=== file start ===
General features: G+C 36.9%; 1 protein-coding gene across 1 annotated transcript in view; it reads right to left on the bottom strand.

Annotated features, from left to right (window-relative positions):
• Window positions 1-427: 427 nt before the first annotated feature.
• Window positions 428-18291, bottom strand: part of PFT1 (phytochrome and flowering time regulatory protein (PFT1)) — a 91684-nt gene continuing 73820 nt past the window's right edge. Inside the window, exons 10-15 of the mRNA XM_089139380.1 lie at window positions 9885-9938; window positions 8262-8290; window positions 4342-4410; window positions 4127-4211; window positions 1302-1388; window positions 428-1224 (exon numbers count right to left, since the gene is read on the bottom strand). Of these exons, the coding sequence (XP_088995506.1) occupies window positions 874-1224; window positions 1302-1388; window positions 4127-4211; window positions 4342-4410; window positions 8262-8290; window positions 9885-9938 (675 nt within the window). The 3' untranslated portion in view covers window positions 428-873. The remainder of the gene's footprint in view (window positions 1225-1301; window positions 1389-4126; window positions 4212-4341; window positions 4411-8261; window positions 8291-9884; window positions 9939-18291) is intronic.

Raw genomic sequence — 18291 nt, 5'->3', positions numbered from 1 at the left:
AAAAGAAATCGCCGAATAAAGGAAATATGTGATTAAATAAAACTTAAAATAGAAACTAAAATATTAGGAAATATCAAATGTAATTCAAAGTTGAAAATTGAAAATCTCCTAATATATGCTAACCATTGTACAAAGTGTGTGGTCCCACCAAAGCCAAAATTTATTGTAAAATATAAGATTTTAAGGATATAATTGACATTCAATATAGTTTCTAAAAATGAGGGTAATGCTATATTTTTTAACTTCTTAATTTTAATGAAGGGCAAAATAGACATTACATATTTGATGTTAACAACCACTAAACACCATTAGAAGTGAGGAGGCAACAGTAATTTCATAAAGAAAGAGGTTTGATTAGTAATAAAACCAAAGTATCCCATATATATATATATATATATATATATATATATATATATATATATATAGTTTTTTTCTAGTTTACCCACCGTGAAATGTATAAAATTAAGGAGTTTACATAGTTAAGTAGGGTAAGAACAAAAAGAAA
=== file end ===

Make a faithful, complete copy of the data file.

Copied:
General features: G+C 36.9%; 1 protein-coding gene across 1 annotated transcript in view; it reads right to left on the bottom strand.

Annotated features, from left to right (window-relative positions):
• Window positions 1-427: 427 nt before the first annotated feature.
• Window positions 428-18291, bottom strand: part of PFT1 (phytochrome and flowering time regulatory protein (PFT1)) — a 91684-nt gene continuing 73820 nt past the window's right edge. Inside the window, exons 10-15 of the mRNA XM_089139380.1 lie at window positions 9885-9938; window positions 8262-8290; window positions 4342-4410; window positions 4127-4211; window positions 1302-1388; window positions 428-1224 (exon numbers count right to left, since the gene is read on the bottom strand). Of these exons, the coding sequence (XP_088995506.1) occupies window positions 874-1224; window positions 1302-1388; window positions 4127-4211; window positions 4342-4410; window positions 8262-8290; window positions 9885-9938 (675 nt within the window). The 3' untranslated portion in view covers window positions 428-873. The remainder of the gene's footprint in view (window positions 1225-1301; window positions 1389-4126; window positions 4212-4341; window positions 4411-8261; window positions 8291-9884; window positions 9939-18291) is intronic.

Raw genomic sequence — 18291 nt, 5'->3', positions numbered from 1 at the left:
AAAAGAAATCGCCGAATAAAGGAAATATGTGATTAAATAAAACTTAAAATAGAAACTAAAATATTAGGAAATATCAAATGTAATTCAAAGTTGAAAATTGAAAATCTCCTAATATATGCTAACCATTGTACAAAGTGTGTGGTCCCACCAAAGCCAAAATTTATTGTAAAATATAAGATTTTAAGGATATAATTGACATTCAATATAGTTTCTAAAAATGAGGGTAATGCTATATTTTTTAACTTCTTAATTTTAATGAAGGGCAAAATAGACATTACATATTTGATGTTAACAACCACTAAACACCATTAGAAGTGAGGAGGCAACAGTAATTTCATAAAGAAAGAGGTTTGATTAGTAATAAAACCAAAGTATCCCATATATATATATATATATATATATATATATATATATATATATATATAGTTTTTTTCTAGTTTACCCACCGTGAAATGTATAAAATTAAGGAGTTTACATAGTTAAGTAGGGTAAGAACAAAAAGAAA